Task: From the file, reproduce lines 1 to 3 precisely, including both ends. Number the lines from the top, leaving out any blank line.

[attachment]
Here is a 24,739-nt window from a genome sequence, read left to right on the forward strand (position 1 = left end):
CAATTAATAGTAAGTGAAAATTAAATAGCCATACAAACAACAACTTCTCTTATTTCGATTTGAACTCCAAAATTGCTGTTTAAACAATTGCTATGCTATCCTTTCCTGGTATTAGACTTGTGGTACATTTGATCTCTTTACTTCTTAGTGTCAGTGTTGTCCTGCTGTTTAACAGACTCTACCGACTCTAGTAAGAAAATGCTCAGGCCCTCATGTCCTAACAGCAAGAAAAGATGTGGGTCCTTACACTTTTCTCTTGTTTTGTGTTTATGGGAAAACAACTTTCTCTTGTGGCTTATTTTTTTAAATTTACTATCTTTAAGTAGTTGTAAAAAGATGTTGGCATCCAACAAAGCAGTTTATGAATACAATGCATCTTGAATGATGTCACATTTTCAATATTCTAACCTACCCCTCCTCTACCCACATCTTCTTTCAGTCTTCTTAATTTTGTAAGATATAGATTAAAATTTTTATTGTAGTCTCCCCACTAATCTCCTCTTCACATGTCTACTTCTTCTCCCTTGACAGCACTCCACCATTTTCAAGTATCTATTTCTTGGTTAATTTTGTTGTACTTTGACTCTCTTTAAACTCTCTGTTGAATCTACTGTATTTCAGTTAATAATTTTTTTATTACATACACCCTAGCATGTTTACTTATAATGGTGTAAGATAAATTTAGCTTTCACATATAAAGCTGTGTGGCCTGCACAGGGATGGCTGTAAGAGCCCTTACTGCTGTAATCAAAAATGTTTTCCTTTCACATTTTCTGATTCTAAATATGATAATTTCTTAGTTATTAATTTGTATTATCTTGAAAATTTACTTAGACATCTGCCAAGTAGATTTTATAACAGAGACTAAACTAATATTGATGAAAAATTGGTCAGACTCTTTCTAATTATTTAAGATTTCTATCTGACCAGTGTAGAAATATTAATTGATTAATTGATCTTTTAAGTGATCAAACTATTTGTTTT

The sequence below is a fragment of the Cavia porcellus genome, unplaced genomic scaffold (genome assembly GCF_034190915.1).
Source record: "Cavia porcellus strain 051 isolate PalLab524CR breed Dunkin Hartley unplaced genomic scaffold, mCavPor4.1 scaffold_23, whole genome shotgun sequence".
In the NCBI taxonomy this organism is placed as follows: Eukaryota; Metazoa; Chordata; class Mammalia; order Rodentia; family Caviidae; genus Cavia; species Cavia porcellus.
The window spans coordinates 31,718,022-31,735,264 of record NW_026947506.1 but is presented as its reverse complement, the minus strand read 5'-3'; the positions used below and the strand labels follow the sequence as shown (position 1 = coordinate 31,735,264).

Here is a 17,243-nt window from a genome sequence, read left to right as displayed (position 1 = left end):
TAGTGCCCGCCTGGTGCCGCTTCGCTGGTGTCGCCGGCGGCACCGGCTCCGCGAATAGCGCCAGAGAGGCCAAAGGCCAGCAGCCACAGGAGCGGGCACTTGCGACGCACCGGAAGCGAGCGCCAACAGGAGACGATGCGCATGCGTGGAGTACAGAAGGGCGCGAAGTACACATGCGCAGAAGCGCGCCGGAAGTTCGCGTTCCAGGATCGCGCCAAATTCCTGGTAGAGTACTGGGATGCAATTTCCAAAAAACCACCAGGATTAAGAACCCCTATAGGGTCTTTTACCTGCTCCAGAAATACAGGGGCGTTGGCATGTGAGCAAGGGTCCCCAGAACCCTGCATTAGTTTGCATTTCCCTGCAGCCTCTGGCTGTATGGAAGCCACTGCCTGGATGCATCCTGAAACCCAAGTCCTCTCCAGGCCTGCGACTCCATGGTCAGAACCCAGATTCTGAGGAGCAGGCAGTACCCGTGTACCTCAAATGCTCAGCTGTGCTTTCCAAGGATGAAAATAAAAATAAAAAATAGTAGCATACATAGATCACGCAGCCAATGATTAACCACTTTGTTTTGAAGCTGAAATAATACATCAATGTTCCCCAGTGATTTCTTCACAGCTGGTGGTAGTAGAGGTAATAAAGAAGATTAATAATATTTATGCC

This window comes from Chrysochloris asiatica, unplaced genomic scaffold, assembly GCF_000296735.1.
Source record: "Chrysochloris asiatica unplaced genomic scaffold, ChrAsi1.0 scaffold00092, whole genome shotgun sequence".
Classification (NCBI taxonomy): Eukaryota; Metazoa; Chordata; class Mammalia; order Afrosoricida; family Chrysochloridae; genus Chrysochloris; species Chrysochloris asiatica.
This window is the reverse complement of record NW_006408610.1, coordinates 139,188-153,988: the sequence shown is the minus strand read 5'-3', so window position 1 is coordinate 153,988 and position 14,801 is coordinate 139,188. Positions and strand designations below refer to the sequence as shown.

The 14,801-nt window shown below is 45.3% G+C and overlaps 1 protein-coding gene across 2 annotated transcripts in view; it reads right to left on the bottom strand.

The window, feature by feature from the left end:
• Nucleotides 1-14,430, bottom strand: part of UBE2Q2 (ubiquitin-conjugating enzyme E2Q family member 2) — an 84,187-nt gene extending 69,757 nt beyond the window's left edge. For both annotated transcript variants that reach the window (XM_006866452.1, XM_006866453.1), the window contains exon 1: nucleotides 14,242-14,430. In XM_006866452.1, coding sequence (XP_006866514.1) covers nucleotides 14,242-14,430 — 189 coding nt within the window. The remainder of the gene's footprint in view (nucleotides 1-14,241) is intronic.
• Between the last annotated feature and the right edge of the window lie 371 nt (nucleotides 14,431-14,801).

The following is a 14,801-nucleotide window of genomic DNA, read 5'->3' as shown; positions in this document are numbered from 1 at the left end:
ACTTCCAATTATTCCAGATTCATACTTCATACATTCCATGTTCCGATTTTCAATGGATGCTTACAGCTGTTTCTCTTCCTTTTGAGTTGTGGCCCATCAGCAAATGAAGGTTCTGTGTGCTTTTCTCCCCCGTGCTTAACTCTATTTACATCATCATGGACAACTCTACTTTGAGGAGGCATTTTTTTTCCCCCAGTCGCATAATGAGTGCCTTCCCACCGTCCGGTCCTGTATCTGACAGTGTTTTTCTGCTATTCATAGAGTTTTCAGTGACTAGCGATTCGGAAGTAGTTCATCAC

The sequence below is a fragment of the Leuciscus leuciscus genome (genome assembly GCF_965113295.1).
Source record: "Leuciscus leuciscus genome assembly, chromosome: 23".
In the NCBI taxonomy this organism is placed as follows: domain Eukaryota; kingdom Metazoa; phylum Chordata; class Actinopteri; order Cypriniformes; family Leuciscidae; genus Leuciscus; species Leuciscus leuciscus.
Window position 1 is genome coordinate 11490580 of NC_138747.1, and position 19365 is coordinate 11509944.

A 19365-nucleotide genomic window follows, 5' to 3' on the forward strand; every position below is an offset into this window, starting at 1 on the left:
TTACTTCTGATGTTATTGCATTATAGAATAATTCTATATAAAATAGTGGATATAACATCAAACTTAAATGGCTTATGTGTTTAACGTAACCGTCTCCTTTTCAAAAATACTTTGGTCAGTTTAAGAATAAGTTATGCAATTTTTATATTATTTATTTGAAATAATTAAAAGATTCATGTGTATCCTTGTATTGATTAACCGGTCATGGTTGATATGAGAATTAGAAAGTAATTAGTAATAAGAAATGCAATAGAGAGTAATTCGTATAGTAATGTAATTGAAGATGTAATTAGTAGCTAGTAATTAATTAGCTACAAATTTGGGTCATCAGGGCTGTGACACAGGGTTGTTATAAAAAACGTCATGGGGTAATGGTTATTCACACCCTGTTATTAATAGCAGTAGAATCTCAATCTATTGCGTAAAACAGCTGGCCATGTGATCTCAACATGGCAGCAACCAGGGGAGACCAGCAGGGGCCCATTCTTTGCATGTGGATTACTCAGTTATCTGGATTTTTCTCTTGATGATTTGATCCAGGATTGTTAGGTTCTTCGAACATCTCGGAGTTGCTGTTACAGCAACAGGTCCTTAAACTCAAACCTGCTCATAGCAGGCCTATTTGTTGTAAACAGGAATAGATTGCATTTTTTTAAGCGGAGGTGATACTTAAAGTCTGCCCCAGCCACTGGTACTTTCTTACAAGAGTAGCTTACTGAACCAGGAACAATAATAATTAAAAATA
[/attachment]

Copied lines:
Here is a 24,739-nt window from a genome sequence, read left to right on the forward strand (position 1 = left end):
CAATTAATAGTAAGTGAAAATTAAATAGCCATACAAACAACAACTTCTCTTATTTCGATTTGAACTCCAAAATTGCTGTTTAAACAATTGCTATGCTATCCTTTCCTGGTATTAGACTTGTGGTACATTTGATCTCTTTACTTCTTAGTGTCAGTGTTGTCCTGCTGTTTAACAGACTCTACCGACTCTAGTAAGAAAATGCTCAGGCCCTCATGTCCTAACAGCAAGAAAAGATGTGGGTCCTTACACTTTTCTCTTGTTTTGTGTTTATGGGAAAACAACTTTCTCTTGTGGCTTATTTTTTTAAATTTACTATCTTTAAGTAGTTGTAAAAAGATGTTGGCATCCAACAAAGCAGTTTATGAATACAATGCATCTTGAATGATGTCACATTTTCAATATTCTAACCTACCCCTCCTCTACCCACATCTTCTTTCAGTCTTCTTAATTTTGTAAGATATAGATTAAAATTTTTATTGTAGTCTCCCCACTAATCTCCTCTTCACATGTCTACTTCTTCTCCCTTGACAGCACTCCACCATTTTCAAGTATCTATTTCTTGGTTAATTTTGTTGTACTTTGACTCTCTTTAAACTCTCTGTTGAATCTACTGTATTTCAGTTAATAATTTTTTTATTACATACACCCTAGCATGTTTACTTATAATGGTGTAAGATAAATTTAGCTTTCACATATAAAGCTGTGTGGCCTGCACAGGGATGGCTGTAAGAGCCCTTACTGCTGTAATCAAAAATGTTTTCCTTTCACATTTTCTGATTCTAAATATGATAATTTCTTAGTTATTAATTTGTATTATCTTGAAAATTTACTTAGACATCTGCCAAGTAGATTTTATAACAGAGACTAAACTAATATTGATGAAAAATTGGTCAGACTCTTTCTAATTATTTAAGATTTCTATCTGACCAGTGTAGAAATATTAATTGATTAATTGATCTTTTAAGTGATCAAACTATTTGTTTT

The sequence below is a fragment of the Cavia porcellus genome, unplaced genomic scaffold (genome assembly GCF_034190915.1).